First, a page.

When Do Unilateral Attorney’s Fees Provisions Become Mutual?

By Nicholas F. Labor and Harold R. Bruno III

As seen in ABA’s Forum on Franchising publication – The Franchise Lawyer, Spring 2022 edition

The recovery of attorney’s fees is a consideration in almost every litigation. The prospect of not only paying your own legal fees but also the other party’s fees can deter meritorious claims and influence the course of litigation. Regardless of the forum, issues, or parties, assessing the probability of fee recovery is important.

To tip the scales, some contract drafters shift the risk of an unsuccessful outcome by employing unilateral attorney’s fees provisions. Such unilateral provisions award fees to one party regardless of whether they prevail in the lawsuit:

Should it become necessary for [Company A] to employ an attorney to enforce or defend any provision of this Agreement, [Company B] agrees to pay all expenses so incurred, including reasonable attorney’s fees and costs.

On the other hand, a “mutual,” “bilateral” or “prevailing party” fee-shifting provision awards attorney’s fees to the party who prevails in any lawsuit, regardless of who it is.

An attorney benefiting from a unilateral attorney’s fees provision may be incentivized to aggressively pursue their client’s claims, specious or not, as they have a contractual claim to their fees regardless of outcome. But beware. Courts in many states will blue pencil a unilateral attorney’s fees provision to make it bilateral, such that the “prevailing party” in a contract action can recover fees. Therefore, before an attorney advises his or her client that a unilateral attorney’s fees provision is iron clad, the attorney should first review local law to ensure such a provision is enforceable.

State Statutes

Freedom of contract is the notion that parties are generally free to negotiate their own contract terms without governmental interference. Freedom of contract arises from the due process guaranty against the government taking liberty and property. This freedom is not without limits, however. It is a qualified right subject to a reasonable restraint “in the interest of the public welfare.” Schmidinger v. Chicago, 226 U.S 578, 579 (1913); Chicago, Burlington & Quincy R. Co. v. McGuire, 219 U.S. 549, 550 (1911).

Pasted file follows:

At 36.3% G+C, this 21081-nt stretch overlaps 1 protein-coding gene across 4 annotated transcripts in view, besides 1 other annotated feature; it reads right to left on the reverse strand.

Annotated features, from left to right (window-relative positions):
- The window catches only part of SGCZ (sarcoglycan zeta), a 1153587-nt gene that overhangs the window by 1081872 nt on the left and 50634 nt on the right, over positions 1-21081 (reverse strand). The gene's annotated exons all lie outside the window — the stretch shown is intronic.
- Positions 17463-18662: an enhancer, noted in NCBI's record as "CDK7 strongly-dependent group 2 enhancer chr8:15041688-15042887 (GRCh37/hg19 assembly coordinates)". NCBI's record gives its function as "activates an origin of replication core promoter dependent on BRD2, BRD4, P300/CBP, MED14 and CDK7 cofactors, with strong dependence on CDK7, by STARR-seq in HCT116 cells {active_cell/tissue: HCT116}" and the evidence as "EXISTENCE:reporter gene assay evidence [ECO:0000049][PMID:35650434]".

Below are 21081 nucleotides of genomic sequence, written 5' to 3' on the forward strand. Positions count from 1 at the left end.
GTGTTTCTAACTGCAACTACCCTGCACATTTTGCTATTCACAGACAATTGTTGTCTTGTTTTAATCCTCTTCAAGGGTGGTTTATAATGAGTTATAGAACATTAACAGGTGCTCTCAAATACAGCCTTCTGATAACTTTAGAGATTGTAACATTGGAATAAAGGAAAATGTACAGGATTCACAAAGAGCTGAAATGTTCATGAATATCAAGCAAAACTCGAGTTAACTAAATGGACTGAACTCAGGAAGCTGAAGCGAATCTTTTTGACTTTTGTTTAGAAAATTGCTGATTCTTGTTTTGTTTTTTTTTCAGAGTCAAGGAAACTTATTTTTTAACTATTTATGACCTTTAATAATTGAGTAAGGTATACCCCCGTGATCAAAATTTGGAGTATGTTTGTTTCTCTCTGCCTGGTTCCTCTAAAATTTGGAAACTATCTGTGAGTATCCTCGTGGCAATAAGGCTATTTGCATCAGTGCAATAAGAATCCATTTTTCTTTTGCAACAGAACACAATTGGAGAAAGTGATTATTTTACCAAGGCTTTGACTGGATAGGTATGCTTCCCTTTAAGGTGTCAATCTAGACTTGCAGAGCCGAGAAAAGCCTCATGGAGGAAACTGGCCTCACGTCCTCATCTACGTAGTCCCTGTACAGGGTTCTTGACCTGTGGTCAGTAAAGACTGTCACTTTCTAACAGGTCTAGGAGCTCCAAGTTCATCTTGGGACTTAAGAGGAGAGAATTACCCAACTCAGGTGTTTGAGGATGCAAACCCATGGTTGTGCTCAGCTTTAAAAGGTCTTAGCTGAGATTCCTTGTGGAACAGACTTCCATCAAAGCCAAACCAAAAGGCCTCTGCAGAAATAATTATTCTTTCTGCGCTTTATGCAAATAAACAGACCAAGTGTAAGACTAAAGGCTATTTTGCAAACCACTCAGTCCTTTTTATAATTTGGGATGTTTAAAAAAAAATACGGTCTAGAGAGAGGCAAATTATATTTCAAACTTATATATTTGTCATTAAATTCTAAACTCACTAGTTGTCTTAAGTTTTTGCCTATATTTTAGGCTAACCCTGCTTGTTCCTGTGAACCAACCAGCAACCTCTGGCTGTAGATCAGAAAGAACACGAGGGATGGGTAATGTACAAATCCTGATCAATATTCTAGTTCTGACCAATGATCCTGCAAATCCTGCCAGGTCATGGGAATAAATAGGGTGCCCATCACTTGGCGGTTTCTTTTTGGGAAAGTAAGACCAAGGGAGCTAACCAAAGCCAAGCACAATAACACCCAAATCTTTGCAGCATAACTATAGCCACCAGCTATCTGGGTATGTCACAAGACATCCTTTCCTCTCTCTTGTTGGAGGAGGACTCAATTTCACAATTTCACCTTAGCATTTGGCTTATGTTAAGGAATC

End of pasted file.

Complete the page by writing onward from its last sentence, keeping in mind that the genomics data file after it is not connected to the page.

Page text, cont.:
Restraints on unilateral fee provisions differ by state. In some states, courts will convert a unilateral fee provision into a bilateral provision regardless of the type of contract. In other states, courts will intervene only in certain contracts and even then, the level of intervention is disparate. Some states prohibit the attorney’s fees clause entirely while others reform the clause to apply bilaterally.

Seven states have statutes recognizing that unilateral attorney’s fees provisions warrant a restraint on the freedom of contract regardless of the type of contract: California, Cal. Civ. Code § 1717(a); Florida, Fla. Stat. Ann. § 57.105(7); Hawai’i, Haw. Rev. Stat. Ann. § 607-14; Montana, Mont. Code Ann. §28-3-704; Oregon, Or. Rev. Stat. § 20.096(1); Utah, Utah Code Ann. § 78B-5-826; and Washington, Wash. Rev. Code. Ann. § 4.84.330. These statutes apply to nearly all types of contracts and courts will therefore interpret a unilateral attorney’s fees provision as bilateral.

Other state statutes only address unilateral attorney’s fees provisions for specific types of contracts. For example, Connecticut converts unilateral fee provisions into mutual provisions in leases and consumer contracts.  Conn. Gen. Stat. Ann. § 42-150bb.  New York creates an “implied” covenant making a unilateral fee provision mutual in certain mortgage situations. N.Y. Real Prop. Law § 282. Colorado intervenes in lease agreements to prohibit unilateral fee provisions. C.R.S. § 38-12-801(3)(b). These are but a few of the many state statutes that apply in situations where state legislatures are concerned about unequal bargaining power between contracting parties. These laws are designed to level the playing field and expand consumers’ and individuals’ access to legal representation.